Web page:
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Association for Language Learning review 2013
Stephen Glover and Nathalie Kaddouri
Stephen Glover is a well-known name in the world of materials for French learners and teachers, and ALF (A level French) contains a veritable treasure trove of materials and high quality resources to support AS and A2 French teachers and learners. Over the years Stephen has published many different types of books for learners of French, including in 2010 an excellent series of workbooks on a dozen of the most popular literary texts used in A level French. This series has been supplemented by more titles, including some French films.
AS and A2 A*ttitudes are online course books. The AS section includes the following AS topics: ‘Voyages’, ‘Les Jeunes’, ‘L’Education’, ‘Le Genre – hommes et femmes’, ‘La Santé’, ‘Les Traditions’, ‘Les Loisirs’, ‘Les Rapports entre les Gens’, ‘Le Monde du Travail’, ‘L’Environnement’, ‘Le Sport’, ‘La Publicité’. The A2 materials are divided into 3 units: ‘L’Environnement’, ‘La France Multiculturelle’ and ‘Les Problèmes Sociaux’.
The authors claim with justification that A*ttitudes is a new type of product made possible by the internet. They say that it can develop organically and quickly respond to changing examination requirements. There is a wealth of materials and exercises within each unit. I looked in detail at the AS unit on holidays for this review and felt quite overwhelmed with the amount of content! Each unit starts with a ‘Listothèque’ – a list of vocabulary and expressions, grammar exercises, and lots of good listening material (MP3 recordings) with exercises and video clips. There are a range of reading comprehension tasks and a very meaty section on essay planning and writing which looked quite challenging but very useful. Experience has certainly shown me that many students struggle with essay writing and this section of the course has a considerable amount of detail about how to approach this task. There are model essays and a teacher’s scheme of work. There is also a section on the website devoted to the (current) individual requirements of each of the examination boards.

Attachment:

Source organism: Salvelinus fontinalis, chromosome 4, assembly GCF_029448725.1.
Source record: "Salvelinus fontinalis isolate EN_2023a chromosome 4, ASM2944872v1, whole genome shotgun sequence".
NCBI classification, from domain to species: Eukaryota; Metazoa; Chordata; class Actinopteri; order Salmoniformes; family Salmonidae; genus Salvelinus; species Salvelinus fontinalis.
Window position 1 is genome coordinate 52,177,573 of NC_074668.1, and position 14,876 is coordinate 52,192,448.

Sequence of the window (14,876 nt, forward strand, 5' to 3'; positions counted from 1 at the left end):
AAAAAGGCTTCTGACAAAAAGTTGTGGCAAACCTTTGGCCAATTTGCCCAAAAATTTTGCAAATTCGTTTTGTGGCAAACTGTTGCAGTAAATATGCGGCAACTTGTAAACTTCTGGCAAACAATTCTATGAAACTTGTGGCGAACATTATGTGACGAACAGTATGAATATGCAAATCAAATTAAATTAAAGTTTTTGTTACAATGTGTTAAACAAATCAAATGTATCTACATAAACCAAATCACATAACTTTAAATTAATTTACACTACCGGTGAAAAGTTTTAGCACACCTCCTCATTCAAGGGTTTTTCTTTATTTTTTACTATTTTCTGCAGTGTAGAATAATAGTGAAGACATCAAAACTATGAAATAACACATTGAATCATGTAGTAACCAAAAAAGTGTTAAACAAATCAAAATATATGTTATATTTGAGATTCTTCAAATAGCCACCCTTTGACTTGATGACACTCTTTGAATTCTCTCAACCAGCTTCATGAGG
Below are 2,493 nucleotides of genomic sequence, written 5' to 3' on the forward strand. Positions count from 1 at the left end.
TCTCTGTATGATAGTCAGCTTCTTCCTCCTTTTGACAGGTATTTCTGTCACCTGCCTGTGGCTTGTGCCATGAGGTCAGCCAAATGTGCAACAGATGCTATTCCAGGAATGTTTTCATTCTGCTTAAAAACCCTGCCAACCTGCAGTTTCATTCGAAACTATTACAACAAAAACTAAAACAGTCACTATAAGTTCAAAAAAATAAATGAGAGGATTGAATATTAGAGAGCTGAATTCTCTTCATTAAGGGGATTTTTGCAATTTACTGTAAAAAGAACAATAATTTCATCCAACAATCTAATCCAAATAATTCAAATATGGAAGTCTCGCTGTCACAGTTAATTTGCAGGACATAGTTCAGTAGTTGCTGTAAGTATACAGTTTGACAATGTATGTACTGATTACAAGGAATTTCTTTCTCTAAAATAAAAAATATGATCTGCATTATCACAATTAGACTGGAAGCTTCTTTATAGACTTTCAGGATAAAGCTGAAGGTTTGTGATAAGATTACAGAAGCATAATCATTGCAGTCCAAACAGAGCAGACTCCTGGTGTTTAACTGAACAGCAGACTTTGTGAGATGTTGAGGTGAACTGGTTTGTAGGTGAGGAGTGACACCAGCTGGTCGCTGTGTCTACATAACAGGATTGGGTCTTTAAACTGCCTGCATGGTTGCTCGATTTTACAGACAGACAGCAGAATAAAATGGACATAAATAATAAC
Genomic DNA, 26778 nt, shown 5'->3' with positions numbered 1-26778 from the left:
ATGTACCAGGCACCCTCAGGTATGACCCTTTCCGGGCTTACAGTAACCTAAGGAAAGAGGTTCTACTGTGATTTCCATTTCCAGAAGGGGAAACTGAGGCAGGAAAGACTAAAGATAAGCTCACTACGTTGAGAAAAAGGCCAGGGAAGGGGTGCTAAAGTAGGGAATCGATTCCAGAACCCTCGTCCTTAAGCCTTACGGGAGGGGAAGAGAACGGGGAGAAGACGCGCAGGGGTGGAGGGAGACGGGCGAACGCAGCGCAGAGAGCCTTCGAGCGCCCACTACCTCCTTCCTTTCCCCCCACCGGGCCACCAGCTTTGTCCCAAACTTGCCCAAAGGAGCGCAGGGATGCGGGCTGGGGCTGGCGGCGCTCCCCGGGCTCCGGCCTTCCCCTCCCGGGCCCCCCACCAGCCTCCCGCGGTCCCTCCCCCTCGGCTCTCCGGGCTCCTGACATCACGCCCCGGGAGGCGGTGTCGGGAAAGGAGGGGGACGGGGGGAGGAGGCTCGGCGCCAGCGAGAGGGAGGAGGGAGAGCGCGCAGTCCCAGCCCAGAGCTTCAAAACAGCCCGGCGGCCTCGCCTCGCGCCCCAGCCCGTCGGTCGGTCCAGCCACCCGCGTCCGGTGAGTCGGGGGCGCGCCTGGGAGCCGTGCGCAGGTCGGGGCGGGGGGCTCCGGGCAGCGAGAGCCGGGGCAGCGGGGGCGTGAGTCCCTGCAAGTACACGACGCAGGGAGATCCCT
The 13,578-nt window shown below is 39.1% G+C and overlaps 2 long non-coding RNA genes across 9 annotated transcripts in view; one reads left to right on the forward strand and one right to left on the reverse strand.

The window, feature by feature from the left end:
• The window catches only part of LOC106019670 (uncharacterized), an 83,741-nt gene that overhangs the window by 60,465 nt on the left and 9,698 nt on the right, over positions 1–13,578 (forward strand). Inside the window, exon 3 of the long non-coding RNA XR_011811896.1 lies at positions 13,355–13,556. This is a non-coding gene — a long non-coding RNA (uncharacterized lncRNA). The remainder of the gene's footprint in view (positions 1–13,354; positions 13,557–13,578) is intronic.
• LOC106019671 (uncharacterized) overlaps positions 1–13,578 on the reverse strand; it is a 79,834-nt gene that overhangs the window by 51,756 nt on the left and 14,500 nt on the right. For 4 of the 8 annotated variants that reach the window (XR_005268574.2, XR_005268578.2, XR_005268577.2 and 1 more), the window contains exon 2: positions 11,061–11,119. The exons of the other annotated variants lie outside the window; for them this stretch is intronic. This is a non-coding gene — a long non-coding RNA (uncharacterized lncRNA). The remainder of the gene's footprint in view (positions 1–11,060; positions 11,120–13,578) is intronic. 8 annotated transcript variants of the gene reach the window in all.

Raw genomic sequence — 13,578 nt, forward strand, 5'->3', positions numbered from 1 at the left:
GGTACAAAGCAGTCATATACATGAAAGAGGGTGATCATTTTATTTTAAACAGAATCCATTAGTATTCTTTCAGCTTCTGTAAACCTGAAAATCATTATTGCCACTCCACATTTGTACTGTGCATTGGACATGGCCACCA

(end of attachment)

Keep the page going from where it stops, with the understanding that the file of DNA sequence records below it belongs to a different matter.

The cost, £250 for the whole course, would seem to be good value, especially when compared to the cost of a set of A level text books and the accompanying online resources licence which has to be renewed and paid for annually. There are versions for VLEs and Moodle as well as some Taskmagic games, although these come at an additional cost. However, each unit is available individually at £25, which will allow cash-strapped departments to try out a unit without committing to the whole course. The website also invites interested parties to contact Stephen for a trial login before buying and, as the saying goes, ‘You can’t say fairer than that’. These materials do look as if they will deliver the goods. Using them could certainly enhance your teaching, although it will require a different way of working: deciding what to download, what to print off and how to store it in order to access it for revision. Some students are not particularly good at organising paper in folders in a logical way, but for others in this generation, working in a virtual learning environment and using smart phones will be second nature. My only reservation is that some teachers – and also some students (and possibly parents?) I suspect – may feel that they need the solid, tangible presence of a textbook, although perhaps that is because some of us just feel more secure with a book than with working in the ‘clouds.’ Is this the future for educational publishing or will there always be a place for the traditional book? What is certain, however, is that there will always be a place for high quality materials like this.